One of the things I love about computer science is how diverse its applications are. You can mine data for scientific research, or design a clean and functional website, or write utilities that help manage a company’s workflow, or make a video game, or just become more aware of the patterns and relations of the things around us. Not everything we build has to be a time-waster for rich people (and on the global scale, we are all rich people). In fact, to build only these apps is a shameful waste of the privileged position we occupy as educated people.

The future is here. We all carry devices in our pockets that can tell us anything, anywhere. We’re living the always-on dream, but it’s time to wake up. We have crises in real life to attend to, like feeding seven billion people while fighting climate change.

There are some things apps just can’t do, and I don’t mean solve the halting problem. Our devices have caused us to be less connected, not more. Put the toy technologies back in your pocket. Time to go do something else now. Have coffee with a good friend, perhaps. Or at least a Monster with a teammate.

Boston I/O

Around 200 college students from the  greater Boston area attended the Boston I/O conference today. It was a rapidfire series of presentations. Starting with a talk on the local entrepreneurial environment (which, I found out, is comparable to NYC and SF), it was a parade of techniques and technologies. Each was promised by its presenter to solve all our problems. Some, like special design considerations for mobile and test-driven development were actually informative and had good ideas. Other presentation topics, like providing and using APIs and object-oriented programming, were touted as innovative when they are already part and parcel of the CS curriculum. Software like Ruby on Rails, PostGreSQL, the Bourbon CSS library, or jQuery Mobile are even worse. They are transient tools that have come and will go. They are old wine in new bottles, and even newer bottles are being made all the time.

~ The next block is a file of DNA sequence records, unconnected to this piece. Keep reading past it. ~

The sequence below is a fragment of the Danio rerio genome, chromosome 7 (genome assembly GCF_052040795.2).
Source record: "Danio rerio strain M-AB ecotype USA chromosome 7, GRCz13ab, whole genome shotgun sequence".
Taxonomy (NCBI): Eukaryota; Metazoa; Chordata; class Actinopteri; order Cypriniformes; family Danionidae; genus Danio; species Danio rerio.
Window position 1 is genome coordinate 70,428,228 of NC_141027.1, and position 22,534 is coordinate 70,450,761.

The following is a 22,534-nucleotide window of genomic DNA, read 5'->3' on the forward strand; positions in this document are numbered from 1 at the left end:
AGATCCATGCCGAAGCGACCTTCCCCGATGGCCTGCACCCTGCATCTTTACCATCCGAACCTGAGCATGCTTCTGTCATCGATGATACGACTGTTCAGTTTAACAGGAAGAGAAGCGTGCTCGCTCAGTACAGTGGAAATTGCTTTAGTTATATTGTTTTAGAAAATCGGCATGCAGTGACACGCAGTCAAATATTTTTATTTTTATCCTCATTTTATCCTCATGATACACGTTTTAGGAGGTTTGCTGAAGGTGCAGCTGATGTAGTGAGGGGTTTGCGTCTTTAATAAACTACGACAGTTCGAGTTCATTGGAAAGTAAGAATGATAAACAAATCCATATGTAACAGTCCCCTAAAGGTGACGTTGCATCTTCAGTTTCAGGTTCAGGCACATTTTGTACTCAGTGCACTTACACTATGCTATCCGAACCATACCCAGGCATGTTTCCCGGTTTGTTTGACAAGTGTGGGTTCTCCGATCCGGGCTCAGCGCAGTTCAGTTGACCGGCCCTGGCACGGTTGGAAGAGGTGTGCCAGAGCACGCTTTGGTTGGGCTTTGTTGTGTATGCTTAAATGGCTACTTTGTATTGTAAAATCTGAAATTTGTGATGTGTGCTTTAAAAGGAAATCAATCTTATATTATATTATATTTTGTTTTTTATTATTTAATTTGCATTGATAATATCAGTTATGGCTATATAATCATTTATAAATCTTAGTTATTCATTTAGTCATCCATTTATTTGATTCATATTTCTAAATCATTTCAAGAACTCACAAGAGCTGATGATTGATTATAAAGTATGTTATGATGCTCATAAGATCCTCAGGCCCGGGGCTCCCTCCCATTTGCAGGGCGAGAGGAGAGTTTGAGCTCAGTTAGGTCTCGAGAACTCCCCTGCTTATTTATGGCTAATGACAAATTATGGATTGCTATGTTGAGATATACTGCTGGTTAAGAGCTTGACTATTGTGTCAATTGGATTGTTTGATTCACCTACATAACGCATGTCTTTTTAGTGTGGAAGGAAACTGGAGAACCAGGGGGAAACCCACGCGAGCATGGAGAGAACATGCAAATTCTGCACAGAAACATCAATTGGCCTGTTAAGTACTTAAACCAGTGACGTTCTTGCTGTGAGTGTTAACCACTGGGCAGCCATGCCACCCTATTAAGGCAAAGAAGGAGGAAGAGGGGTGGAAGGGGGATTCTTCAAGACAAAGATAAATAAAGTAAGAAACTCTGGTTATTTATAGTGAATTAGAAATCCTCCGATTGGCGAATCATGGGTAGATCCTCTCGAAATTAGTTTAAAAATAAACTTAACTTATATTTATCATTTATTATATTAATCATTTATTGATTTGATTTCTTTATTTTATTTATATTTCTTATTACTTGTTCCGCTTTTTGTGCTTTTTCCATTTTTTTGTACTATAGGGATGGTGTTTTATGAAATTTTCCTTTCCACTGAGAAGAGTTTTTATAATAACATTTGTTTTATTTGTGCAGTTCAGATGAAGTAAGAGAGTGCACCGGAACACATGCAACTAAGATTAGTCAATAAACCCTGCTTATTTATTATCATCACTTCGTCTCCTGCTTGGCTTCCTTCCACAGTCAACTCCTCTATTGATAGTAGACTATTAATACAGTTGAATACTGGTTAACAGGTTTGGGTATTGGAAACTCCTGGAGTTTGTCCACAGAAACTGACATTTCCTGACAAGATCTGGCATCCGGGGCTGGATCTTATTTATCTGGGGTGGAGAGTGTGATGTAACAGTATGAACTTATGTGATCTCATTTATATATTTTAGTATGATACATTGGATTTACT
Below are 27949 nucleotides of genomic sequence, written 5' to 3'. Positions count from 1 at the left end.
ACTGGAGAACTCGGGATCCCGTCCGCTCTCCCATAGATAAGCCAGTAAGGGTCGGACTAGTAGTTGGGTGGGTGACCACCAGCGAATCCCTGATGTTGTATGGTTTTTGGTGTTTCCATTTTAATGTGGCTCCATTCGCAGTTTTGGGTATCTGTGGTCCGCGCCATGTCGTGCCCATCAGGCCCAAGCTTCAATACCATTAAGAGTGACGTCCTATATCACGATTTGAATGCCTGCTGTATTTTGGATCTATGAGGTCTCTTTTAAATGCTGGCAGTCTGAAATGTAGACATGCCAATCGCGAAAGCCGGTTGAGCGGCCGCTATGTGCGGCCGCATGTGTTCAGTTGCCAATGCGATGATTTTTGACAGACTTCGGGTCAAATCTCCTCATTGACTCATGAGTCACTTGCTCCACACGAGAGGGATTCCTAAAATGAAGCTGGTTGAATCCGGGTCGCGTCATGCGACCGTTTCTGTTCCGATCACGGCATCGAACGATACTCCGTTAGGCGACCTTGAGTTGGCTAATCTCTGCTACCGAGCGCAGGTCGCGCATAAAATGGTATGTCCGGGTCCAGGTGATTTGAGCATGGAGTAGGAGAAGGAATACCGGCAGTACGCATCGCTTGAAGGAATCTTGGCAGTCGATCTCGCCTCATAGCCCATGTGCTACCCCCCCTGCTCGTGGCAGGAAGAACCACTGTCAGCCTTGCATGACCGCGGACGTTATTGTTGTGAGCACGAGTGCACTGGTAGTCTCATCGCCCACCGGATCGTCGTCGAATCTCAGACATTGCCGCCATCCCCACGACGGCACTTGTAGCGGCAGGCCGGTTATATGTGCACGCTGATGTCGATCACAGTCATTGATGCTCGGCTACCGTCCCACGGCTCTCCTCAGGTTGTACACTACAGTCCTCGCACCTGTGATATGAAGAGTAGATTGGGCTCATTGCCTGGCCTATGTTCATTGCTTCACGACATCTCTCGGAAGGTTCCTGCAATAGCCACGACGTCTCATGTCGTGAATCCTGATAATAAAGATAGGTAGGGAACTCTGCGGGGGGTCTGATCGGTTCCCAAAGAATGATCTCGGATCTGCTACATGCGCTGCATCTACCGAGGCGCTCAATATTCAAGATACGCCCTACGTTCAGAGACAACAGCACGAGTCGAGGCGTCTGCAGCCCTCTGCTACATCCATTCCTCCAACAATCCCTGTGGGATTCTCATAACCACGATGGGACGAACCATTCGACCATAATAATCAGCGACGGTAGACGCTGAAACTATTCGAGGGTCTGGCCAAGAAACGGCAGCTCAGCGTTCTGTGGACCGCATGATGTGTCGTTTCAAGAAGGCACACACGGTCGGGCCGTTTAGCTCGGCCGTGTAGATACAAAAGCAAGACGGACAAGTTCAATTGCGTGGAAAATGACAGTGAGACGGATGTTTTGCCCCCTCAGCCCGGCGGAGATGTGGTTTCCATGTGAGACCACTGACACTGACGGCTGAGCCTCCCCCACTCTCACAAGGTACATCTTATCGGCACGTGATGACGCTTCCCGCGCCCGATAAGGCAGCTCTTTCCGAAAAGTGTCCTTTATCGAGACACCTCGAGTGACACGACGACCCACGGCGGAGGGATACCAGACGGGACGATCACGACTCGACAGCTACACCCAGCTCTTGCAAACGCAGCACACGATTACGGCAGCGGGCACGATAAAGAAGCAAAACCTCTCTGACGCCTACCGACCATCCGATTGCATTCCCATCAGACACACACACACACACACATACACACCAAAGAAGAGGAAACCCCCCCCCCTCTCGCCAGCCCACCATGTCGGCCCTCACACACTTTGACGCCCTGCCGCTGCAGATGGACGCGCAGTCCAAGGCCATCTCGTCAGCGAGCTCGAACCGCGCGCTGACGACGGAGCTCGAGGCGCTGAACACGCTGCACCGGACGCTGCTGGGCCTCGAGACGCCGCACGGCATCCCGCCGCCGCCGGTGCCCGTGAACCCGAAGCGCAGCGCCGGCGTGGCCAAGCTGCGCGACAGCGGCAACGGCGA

I exempt the text editor Vim from this fate for three reasons. One, I use Vim myself and enjoy the power it gives me, even if I only use a small fraction of it. Two, text editing has more staying power than the current web fad. Three, presenter Ben Orenstein did an excellent job of making a text editor look exciting and fun. (“This is like a video game you play at work.”)

Someone in the crowd mentioned Ajax, and I asked if I needed to know what it was. I was assured every major company used it to provide asynchronous experiences to their users. But seriously. Clojure? Django? Drupal? JSON? PhoneGap? Do all web and mobile developers have ADD? No wonder startups are starved for talent – no matter how many technologies you learn, someone else wants you to learn another. There’s always something you don’t know. Or is there?

As I said above, many of these techniques have been and will continue to be recycled. The are only so many ideas out there; only the names they go by are infinite. If I learn MVC architecture from building an iPhone app, write a game in Python, and study the HTTP protocol, do I really need to learn Rails? Programming isn’t about having a Home Depot’s worth of tools; it’s about having a toolbelt’s worth that have been carefully selected for power, precision, and speed. Oh, and a brain’s worth of knowledge on when and how to use them.

Kate Rutter, a user experience (UX) guru who skyped in, made some important points of lasting value. Design, said Rutter, is about empathy. The UX comes before a single line of code is written, because before we “build things right”, we need to “build the right things”. Users don’t want features; they want uses. I believe that computers exist to serve humans, not the other way around, but Rutter makes a very practical point. No amount of aesthetic design, testing, code refactoring, or mobile hardware matters if the features serve no purpose; all that work is wasted.

I wonder how many of my fellow programmers, in the hectic startup culture and development cycle, ever pause to reflect. Are you working on a fad that will inevitably give way to The Next Big Thing? Are you working on a dead-end project that no one will want to use? Are you so caught up in buzzwords you fail to see the history of ideas trailing behind them? I’m not.

Don’t get me wrong, Boston I/O was a worthwhile event. But I can’t help but wonder how many of the technologies we heard about will still exist in ten years, and how many will be piled on the unforgiving junkheap of history.

Hacking Medicine

Max. Go to this!!!!!! Serious!!! Register now. Please. U Wont regret!!

That, and a link, comprised the email I got from brother-in-law(-to-be) telling me about a conference called Hacking Medicine that took place last weekend. I had my doubts about getting in, but I applied, and somehow I was accepted. Long story short, I got to spend two days with a roomful of incredibly smart and awesome people at the MIT Media Lab. Continue reading